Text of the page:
“As much as I admire the micromosaic boxes and tables, I love the diminutive pieces the most because they can be worn,” says Locke. “I always imagine how pleased a nineteenth-century lady would have been on a gray London day when she looked at her wrist and saw a bracelet depicting the famous sights of Rome that she had visited in a previous summer. They are special pieces and I can’t imagine a better venue to debut them than at the Virginia Museum of Fine Arts—a world-class institution that has inspired me for many years.”

A Return to the Grand Tour: Micromosaic Jewels from the Collection of Elizabeth Locke will travel to the Gibbes Museum of Art in Charleston, SC, in 2020. Accompanying the exhibition is an illustrated 118-page catalogue written by Rawles, featuring an interview with Locke and foreword by esteemed playwright John Guare. The catalogue can be ordered online (vmfa.museum/shop) or by contacting the VMFA shop at 804.340.1525.

Featured image: Parrot, Rome, 19th century, unidentified artist, micromosaic set in gold as a pendant with tsavorites and demantoid garnets on bezel. Collection of Elizabeth Locke

Sponsorship Information
Organized by the Virginia Museum of Fine Arts, A Return to the Grand Tour: Micromosaic Jewels from the Collection of Elizabeth Locke is sponsored by Pam and Bill Royall and the Peachtree House Foundation.

About the Virginia Museum of Fine Arts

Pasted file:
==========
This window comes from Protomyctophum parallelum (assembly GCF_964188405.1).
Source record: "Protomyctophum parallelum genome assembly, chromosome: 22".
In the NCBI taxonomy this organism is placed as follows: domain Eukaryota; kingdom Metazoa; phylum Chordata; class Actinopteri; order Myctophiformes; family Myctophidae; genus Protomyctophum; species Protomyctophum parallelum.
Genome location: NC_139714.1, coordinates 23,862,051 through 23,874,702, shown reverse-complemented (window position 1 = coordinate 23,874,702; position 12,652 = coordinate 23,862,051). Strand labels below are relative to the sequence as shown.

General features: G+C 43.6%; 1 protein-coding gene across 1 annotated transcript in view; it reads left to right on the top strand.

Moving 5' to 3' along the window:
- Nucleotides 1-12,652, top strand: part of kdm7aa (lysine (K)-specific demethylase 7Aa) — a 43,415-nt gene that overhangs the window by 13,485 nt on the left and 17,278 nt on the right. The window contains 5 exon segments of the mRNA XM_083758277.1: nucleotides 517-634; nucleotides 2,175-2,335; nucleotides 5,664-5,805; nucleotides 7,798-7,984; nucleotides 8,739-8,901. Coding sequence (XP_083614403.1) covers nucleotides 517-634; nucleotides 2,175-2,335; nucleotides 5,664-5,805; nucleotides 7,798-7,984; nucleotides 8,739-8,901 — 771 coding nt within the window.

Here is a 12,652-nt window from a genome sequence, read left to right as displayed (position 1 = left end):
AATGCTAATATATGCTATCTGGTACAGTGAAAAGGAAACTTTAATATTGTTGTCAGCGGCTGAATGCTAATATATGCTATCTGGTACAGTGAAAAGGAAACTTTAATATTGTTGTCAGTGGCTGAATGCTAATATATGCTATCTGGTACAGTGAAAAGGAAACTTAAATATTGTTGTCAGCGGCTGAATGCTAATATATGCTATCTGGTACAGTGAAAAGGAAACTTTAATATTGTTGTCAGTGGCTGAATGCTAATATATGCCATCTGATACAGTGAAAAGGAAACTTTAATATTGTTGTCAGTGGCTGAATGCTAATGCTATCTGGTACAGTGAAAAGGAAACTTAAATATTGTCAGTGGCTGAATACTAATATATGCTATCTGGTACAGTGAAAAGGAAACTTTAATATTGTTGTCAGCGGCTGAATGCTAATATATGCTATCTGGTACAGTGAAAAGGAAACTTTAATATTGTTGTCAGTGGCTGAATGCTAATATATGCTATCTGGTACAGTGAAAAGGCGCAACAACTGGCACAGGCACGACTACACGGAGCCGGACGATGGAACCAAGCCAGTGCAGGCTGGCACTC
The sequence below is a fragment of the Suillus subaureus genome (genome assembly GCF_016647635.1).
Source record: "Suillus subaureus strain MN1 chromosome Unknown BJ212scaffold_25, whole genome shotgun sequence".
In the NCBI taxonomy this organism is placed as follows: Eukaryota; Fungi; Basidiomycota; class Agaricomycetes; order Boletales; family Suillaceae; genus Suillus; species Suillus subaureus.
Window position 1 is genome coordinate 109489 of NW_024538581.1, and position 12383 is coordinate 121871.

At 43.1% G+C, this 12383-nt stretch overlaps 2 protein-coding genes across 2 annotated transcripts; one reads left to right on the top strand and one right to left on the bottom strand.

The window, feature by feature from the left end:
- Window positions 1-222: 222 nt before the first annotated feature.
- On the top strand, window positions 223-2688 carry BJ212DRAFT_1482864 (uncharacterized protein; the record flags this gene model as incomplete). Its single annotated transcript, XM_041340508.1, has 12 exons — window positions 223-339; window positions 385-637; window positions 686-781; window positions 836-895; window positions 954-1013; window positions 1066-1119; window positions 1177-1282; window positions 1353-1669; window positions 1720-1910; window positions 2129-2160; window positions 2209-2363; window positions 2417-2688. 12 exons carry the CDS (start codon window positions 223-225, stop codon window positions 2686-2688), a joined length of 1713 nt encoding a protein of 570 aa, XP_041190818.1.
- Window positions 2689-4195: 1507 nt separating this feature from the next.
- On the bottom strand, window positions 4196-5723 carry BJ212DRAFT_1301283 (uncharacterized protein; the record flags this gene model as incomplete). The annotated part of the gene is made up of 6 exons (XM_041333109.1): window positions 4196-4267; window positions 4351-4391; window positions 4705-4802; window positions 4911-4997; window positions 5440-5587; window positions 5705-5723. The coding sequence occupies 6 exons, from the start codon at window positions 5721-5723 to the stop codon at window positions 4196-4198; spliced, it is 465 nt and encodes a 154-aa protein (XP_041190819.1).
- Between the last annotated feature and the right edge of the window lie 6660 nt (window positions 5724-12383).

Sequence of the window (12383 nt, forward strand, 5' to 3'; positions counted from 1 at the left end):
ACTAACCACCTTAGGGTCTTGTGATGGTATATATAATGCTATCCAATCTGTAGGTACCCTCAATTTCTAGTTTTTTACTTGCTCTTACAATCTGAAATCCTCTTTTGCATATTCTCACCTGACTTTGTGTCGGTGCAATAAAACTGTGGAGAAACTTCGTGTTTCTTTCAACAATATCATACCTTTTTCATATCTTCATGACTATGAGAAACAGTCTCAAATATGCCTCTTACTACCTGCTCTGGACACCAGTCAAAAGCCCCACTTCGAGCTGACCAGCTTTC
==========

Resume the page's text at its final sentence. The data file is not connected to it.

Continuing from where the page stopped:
The Virginia Museum of Fine Arts in Richmond, Virginia, is one of the largest comprehensive art museums in the United States. VMFA, which opened in 1936, is a state agency and privately endowed educational institution. Its purpose is to collect, preserve, exhibit, and interpret art, and to encourage the study of the arts. Through the Office of Statewide Partnerships program, the museum offers curated exhibitions, arts-related audiovisual programs, symposia, lectures, conferences, and workshops by visual and performing artists. In addition to presenting a wide array of special exhibitions, the museum provides visitors with the opportunity to experience a global collection of art that spans more than 6,000 years. VMFA’s permanent holdings encompass nearly 40,000 artworks, including the largest public collection of Fabergé outside of Russia, the finest collection of Art Nouveau outside of Paris and one of the nation’s finest collections of American art. VMFA is also home to important collections of Chinese art, English silver, and French Impressionist, Post-Impressionist, British sporting, and modern and contemporary art, as well as renowned South Asian, Himalayan, and African art. In May 2010, VMFA opened its doors to the public after a transformative expansion, the largest in its history.

The Virginia Museum of Fine Arts is the only art museum in the United States open 365 days a year with free general admission. For additional information, telephone 804.340.1400 or visit www.VMFA.museum.

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Media Contacts
Jan Hatchette | 804.204.2721 | jan.hatchette@VMFA.museum
Ellie McNevin | 804.204.2680 | ellie.mcnevin@VMFA.museum
Lillian Dunn | 804.340.1517 | lillian.dunn@VMFA.museum